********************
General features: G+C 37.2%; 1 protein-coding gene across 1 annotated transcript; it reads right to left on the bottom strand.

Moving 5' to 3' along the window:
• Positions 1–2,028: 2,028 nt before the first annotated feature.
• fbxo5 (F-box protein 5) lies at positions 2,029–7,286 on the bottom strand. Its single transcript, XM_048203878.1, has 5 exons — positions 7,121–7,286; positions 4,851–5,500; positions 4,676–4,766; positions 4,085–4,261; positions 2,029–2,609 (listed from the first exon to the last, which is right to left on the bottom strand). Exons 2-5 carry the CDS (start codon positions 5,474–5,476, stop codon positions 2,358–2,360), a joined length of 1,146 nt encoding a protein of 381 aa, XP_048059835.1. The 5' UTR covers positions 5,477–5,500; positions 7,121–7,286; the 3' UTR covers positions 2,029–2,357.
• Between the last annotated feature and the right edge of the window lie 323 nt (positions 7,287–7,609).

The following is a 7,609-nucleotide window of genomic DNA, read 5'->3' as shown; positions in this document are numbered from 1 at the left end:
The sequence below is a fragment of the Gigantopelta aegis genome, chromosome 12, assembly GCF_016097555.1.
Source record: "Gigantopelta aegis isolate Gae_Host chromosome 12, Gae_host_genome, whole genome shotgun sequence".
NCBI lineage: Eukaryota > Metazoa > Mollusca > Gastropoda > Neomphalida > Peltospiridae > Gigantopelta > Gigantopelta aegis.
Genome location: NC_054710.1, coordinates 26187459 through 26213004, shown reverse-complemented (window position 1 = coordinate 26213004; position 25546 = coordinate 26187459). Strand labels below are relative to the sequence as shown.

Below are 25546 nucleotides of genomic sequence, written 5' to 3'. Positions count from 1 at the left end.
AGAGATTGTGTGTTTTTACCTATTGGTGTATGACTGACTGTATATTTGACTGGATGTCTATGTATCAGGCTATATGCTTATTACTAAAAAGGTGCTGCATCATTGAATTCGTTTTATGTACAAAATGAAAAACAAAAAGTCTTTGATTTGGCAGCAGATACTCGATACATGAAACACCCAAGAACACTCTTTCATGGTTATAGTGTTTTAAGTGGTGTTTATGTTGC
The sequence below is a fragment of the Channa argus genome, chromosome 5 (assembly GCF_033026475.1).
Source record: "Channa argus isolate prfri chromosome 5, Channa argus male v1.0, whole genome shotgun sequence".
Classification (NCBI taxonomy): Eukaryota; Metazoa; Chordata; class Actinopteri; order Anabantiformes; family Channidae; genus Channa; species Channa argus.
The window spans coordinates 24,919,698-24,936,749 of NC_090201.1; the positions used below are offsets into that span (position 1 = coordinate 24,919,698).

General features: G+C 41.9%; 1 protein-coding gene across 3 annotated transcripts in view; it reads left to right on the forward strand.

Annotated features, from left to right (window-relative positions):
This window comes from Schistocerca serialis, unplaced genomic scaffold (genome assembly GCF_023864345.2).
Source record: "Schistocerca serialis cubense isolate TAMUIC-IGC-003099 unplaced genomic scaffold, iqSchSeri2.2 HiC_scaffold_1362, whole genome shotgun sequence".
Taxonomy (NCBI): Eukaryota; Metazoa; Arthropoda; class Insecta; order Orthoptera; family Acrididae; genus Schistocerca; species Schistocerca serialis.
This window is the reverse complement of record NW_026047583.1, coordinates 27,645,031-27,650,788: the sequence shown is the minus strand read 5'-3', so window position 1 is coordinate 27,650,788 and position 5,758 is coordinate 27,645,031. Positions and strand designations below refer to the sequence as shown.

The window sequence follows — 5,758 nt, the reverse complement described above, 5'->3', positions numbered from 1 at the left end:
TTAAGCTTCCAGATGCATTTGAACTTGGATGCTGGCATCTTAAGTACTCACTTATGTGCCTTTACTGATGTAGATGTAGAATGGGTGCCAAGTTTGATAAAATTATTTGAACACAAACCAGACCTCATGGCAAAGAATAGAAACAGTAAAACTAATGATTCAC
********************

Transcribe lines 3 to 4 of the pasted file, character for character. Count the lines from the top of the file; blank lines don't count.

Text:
• Positions 1–2,028: 2,028 nt before the first annotated feature.
• fbxo5 (F-box protein 5) lies at positions 2,029–7,286 on the bottom strand. Its single transcript, XM_048203878.1, has 5 exons — positions 7,121–7,286; positions 4,851–5,500; positions 4,676–4,766; positions 4,085–4,261; positions 2,029–2,609 (listed from the first exon to the last, which is right to left on the bottom strand). Exons 2-5 carry the CDS (start codon positions 5,474–5,476, stop codon positions 2,358–2,360), a joined length of 1,146 nt encoding a protein of 381 aa, XP_048059835.1. The 5' UTR covers positions 5,477–5,500; positions 7,121–7,286; the 3' UTR covers positions 2,029–2,357.